Oil spills that occur through tankers, pipelines, or other sources can be a severe bane to the environment and may even cause loss of life and limb. Furthermore, a huge amount of investment goes into fixing the damage caused by oil spills, often having adverse monetary consequences for oil manufacturers and companies. However, what may seem like a majorly crippling occurrence could be avoided with an analysis of a microscopic bacterium feeding on hydrocarbons. A team of researchers at Institut national de la recherche scientifique – INRS conducted a lab research to find that the enzymes produced by the bacteria could help in degrading petroleum-based products in water and soil. The findings of their research have inspired hopes for a better future of the oil industry.
Deploying A. Borkumensis Bacterium
Originating from the analysis of the marine bacterium called ‘A. borkumensis’, the research has come a long way in finding the core reasons behind oil spills. The bacterium is present across several sites including oceans where it keeps drifting with the currents, and multiplies in areas of high oil compound concentration. This factor gave the researchers a basis for the natural oil degradation that occurs after oil spills. However, the tremendous potential held by the bacterium to prevent oils spills was only revealed after the researchers delved deeper into the functioning of the bacterium.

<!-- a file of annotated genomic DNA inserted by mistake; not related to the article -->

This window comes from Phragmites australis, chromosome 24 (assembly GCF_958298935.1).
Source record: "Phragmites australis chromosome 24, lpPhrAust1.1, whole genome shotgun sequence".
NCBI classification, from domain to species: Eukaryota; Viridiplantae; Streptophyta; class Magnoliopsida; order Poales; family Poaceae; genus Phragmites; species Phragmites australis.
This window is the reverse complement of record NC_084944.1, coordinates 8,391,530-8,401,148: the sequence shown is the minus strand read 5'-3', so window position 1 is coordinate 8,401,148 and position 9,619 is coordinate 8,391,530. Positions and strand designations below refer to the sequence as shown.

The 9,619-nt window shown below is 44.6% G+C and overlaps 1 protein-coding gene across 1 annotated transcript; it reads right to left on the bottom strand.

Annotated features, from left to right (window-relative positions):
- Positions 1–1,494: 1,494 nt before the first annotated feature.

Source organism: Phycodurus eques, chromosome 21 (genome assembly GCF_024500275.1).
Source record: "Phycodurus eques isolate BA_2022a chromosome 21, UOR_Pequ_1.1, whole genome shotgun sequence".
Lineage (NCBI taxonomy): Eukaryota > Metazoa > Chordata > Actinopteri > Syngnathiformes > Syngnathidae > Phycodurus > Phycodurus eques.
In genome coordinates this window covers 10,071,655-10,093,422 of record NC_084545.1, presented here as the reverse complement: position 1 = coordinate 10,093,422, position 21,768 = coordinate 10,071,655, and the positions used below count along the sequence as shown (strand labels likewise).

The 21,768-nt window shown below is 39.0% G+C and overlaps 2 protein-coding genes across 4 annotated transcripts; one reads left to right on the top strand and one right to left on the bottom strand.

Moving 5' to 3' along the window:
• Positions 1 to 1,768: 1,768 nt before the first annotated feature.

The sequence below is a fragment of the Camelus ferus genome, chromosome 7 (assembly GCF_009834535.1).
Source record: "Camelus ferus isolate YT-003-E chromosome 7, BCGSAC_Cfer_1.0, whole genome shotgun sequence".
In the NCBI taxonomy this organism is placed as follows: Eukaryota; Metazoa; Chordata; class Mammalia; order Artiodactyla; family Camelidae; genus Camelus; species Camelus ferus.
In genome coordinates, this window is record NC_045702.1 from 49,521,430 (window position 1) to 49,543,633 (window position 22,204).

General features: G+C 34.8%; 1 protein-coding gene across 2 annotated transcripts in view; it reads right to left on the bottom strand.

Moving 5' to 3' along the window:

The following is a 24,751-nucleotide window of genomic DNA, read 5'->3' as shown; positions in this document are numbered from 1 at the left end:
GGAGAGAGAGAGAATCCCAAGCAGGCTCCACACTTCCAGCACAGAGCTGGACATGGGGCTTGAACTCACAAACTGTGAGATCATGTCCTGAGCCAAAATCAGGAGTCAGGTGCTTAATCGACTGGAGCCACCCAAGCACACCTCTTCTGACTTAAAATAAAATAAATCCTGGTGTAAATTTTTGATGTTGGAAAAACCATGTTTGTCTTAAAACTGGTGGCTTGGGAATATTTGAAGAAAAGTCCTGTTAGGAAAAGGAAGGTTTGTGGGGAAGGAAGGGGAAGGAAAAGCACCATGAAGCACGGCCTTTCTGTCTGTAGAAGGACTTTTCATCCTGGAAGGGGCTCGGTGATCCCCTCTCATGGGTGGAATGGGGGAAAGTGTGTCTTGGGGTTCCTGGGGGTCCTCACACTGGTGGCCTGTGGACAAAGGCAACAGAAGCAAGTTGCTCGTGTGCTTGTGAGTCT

Positive Test Results
Samples of purified enzymes were taken to test their effect on contaminated soil and the results showed that the degradation of hydrocarbons through these enzymes had an 80% success rate. The researchers believe that the next step is to test the net effectiveness of these enzymes in decontaminating oil sites.